The Internet of Things

For devices to connect seamlessly on the Internet, a common underlying technology is needed.


April 13, 2016

OREGON STATE UNIVERSITY HAS JOINED THE WORLD’S technology leaders — including LG, Microsoft, and Qualcomm — to advance the collaborative development of the “Internet of Things.”

The “Internet of Things” (nicknamed IoT) is a network of devices that exchange information — anything from sensors in public and private buildings to full-scale “smart cities.”

“Simply put,” writes Jacob Morgan in Forbes magazine, “this is the concept of basically connecting any device with an on and off switch to the Internet (and/or to each other). This includes everything from cellphones, coffee makers, washing machines, headphones, lamps, wearable devices and almost anything else you can think of. This also applies to components of machines, for example a jet engine of an airplane or the drill of an oil rig.”

In sum, Morgan says, “If it has an on and off switch, then chances are it can be a part of the IoT.”

The number of connected devices is predicted to increase by another 30 percent in 2016, according to Gartner, an information technology research and advisory company.

For all these devices to connect and communicate seamlessly, there needs to be a common underlying technology. Toward that end, OSU is part of the AllSeen Alliance, a coalition of more than 200 companies and technical supporters that develop standard interfaces for “Internet of Things” projects.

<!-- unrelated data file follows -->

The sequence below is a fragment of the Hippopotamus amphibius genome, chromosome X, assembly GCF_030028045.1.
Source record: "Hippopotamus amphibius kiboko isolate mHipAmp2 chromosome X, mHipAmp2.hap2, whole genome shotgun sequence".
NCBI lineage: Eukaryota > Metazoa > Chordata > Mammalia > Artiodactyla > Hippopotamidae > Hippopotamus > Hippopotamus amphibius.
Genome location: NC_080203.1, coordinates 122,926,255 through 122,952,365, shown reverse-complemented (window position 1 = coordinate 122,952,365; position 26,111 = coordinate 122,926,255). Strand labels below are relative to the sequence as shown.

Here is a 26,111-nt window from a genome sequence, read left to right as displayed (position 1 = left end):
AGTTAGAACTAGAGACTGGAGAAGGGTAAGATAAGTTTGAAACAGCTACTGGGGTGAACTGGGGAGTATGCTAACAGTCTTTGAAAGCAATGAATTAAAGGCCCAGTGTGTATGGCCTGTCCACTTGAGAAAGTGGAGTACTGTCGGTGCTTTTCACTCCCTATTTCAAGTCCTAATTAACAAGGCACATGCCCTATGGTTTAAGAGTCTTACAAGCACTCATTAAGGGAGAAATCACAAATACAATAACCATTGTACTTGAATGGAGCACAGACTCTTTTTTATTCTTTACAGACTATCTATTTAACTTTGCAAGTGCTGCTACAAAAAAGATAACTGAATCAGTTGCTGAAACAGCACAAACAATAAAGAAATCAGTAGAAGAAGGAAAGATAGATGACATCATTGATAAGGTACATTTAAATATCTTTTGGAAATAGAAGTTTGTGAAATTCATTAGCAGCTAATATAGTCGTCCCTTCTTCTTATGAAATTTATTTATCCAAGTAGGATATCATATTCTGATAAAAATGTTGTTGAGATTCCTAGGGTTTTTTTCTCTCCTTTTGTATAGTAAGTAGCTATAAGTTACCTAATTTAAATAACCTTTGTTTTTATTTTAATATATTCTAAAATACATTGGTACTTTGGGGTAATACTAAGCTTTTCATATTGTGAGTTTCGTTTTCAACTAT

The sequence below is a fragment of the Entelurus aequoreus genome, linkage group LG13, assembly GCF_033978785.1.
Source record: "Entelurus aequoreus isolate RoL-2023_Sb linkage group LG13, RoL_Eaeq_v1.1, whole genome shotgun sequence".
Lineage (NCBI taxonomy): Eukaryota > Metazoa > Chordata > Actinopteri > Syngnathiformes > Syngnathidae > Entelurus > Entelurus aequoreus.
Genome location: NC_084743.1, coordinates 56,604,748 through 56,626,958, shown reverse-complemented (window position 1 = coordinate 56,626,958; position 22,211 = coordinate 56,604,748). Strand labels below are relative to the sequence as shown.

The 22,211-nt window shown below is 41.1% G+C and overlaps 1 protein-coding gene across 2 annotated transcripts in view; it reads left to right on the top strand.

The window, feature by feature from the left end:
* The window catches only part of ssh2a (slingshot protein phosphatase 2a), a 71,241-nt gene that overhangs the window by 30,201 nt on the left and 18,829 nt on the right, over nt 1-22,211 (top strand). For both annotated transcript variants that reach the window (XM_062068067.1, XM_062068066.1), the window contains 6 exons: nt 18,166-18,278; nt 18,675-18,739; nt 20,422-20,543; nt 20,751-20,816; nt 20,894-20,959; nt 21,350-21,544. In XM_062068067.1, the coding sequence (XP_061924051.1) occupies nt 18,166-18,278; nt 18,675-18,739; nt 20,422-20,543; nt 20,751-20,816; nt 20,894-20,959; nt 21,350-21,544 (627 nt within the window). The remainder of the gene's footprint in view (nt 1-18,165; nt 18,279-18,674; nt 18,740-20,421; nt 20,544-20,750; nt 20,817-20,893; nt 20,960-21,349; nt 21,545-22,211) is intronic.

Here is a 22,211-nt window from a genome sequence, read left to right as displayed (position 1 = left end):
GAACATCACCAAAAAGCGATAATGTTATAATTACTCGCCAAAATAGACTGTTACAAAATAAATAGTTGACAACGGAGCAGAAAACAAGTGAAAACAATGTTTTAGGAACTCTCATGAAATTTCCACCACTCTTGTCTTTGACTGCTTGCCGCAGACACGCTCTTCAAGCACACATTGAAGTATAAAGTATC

Officials at the OSU College of Engineering’s Center for Applied Systems and Software (CASS) became interested in the “Internet of Things” as a key technology for student employees to master. The center’s expertise in open-source technologies — source code that is open to the public to improve and change — was the basis for the collaboration with the AllSeen Alliance. That group’s primary software is an open-source framework called AllJoyn that allows devices and apps to communicate with one another.

CASS will run tests for AllJoyn, verify that all functions run correctly before each quarterly release cycle, and practice to adjust to new tools and requirements. This project will provide student employees an opportunity to work with cutting-edge software that will be deployed to millions of devices.

Rachel Robertson is strategic communications coordinator for the Oregon State University College of Engineering.

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